Parks

All the public parks and playgrounds in Flushing are supervised by the New York City Department of Parks and Recreation. For Queens County, the Department of Parks and Recreation is headquartered at The Overlook in Forest Park located in Kew Gardens.

  • Flushing Meadows-Corona Park, a 1,255-acre (5.08 km2) park, is considered a flagship park in Queens. The site hosted two World's Fairs, the first in 1939-1940 and the second in 1964-1965. As the result, the park infrastructure reflects the construction undertaken for the Fairs. Also located here is Citi Field and the National Tennis Center which is the home of the US Tennis Open. In 2008, a new Aquatic Center was opened in the park [2].
  • Kissena Park is a 234-acre (0.95 km2) park with a lake as a centerpiece.
  • Bowne Park is an 11-acre (45,000 m2) park developed on the former estate of New York City Mayor Walter Bowne.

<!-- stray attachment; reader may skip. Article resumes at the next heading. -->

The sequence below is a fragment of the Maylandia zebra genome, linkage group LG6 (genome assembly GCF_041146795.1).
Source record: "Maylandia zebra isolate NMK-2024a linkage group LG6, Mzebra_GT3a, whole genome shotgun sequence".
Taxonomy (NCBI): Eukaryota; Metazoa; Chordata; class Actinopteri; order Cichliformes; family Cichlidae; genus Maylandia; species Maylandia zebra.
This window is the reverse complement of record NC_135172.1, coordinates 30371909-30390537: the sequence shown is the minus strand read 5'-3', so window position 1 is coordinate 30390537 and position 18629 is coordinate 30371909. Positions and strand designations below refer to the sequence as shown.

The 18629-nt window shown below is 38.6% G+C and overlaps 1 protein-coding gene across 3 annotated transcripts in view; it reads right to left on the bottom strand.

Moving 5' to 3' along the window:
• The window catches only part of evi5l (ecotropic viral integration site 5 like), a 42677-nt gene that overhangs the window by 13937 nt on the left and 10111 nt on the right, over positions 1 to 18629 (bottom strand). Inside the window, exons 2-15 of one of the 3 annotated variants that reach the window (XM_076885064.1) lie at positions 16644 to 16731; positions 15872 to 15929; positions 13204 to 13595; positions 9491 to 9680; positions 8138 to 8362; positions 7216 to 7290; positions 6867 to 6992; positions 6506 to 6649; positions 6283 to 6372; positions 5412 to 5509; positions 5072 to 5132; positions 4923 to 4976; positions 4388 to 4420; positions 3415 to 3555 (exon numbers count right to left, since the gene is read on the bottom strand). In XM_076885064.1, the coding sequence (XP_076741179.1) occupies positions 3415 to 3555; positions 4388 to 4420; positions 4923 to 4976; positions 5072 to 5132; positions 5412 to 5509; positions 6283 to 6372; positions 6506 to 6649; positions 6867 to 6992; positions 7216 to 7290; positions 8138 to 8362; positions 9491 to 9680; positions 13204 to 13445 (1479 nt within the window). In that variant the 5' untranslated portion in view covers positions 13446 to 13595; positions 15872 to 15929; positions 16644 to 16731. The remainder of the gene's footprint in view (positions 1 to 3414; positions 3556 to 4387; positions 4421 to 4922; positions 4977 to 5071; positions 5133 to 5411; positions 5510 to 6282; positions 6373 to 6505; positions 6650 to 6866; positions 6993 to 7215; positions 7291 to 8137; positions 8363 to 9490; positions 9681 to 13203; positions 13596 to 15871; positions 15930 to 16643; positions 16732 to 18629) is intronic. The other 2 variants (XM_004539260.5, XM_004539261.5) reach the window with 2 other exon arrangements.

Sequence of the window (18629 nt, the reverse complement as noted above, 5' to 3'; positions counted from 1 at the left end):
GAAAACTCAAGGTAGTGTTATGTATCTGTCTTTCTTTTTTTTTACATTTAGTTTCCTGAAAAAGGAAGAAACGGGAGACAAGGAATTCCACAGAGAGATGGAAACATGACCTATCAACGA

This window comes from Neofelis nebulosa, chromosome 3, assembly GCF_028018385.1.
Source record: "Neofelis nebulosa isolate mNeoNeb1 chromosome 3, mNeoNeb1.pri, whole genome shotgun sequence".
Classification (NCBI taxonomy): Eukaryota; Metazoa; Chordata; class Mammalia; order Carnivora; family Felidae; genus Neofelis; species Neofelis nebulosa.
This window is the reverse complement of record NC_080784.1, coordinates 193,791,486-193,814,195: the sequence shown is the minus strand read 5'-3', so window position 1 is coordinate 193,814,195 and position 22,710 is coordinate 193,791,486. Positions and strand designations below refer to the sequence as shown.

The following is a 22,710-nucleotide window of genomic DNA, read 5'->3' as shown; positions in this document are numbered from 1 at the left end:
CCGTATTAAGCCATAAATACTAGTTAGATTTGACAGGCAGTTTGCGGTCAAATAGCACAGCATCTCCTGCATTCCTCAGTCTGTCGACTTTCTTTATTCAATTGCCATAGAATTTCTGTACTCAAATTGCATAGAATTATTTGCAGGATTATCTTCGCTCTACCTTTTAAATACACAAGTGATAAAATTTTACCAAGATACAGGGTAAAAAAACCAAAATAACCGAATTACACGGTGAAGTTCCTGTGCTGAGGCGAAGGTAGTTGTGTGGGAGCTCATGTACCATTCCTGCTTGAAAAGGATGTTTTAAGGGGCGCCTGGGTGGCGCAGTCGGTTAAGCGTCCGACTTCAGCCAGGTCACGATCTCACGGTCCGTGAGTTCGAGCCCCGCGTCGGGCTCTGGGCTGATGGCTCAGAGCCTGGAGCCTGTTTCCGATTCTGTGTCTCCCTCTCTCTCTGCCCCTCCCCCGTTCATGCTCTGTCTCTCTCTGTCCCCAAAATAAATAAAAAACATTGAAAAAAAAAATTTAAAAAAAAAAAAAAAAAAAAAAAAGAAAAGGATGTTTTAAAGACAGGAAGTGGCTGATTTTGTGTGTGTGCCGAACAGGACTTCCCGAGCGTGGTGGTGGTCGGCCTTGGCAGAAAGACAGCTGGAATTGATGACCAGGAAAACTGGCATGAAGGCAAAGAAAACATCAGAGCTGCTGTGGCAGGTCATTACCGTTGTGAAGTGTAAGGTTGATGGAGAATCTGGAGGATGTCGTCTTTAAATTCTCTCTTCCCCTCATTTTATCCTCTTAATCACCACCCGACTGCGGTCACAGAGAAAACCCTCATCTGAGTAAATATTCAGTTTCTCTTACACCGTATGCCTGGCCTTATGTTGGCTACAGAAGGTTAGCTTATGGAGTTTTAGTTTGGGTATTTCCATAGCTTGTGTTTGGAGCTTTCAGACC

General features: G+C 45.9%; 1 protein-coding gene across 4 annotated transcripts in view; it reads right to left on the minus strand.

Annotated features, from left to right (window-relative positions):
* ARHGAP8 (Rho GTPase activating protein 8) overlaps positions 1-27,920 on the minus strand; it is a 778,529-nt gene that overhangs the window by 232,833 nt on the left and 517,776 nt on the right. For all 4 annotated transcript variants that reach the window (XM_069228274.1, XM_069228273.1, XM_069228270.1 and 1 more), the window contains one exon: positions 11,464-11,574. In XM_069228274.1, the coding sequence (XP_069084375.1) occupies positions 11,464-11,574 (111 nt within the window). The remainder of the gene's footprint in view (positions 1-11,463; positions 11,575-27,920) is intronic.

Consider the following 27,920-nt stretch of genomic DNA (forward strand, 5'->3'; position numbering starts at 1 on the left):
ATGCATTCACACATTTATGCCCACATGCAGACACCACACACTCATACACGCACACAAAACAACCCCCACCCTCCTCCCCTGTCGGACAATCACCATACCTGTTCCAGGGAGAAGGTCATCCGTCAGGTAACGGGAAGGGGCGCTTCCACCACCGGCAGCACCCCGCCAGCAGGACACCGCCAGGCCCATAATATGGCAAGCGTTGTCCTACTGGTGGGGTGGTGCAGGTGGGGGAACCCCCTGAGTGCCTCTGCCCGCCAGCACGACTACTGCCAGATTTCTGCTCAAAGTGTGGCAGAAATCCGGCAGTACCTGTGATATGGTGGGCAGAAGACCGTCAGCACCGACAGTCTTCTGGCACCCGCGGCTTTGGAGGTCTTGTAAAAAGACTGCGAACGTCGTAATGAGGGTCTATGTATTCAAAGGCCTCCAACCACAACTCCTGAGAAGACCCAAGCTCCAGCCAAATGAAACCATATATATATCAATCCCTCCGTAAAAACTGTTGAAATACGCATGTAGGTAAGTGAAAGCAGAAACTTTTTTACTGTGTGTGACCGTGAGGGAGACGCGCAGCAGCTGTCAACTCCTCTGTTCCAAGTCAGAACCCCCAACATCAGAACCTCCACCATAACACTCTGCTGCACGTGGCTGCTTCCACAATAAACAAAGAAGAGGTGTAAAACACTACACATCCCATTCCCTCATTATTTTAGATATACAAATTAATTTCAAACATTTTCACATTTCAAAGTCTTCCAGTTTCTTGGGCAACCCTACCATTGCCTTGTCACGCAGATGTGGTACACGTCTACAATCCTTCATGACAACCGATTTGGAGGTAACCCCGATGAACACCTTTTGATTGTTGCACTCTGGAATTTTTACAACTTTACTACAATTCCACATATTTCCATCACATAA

• Flushing Fields is a 10-acre (40,000 m2) greenbelt that includes the home athletic field of Flushing High School.

Economy

When New York Air existed, its headquarters were located on the grounds of LaGuardia Airport in Flushing.[23]

Education

IS 237

Public schools in Flushing are supervised by the New York City Department of Education through Administrative District 25. There are numerous public Elementary and Junior High Schools in Flushing and students generally attend a school based on the location of their residence.

High schools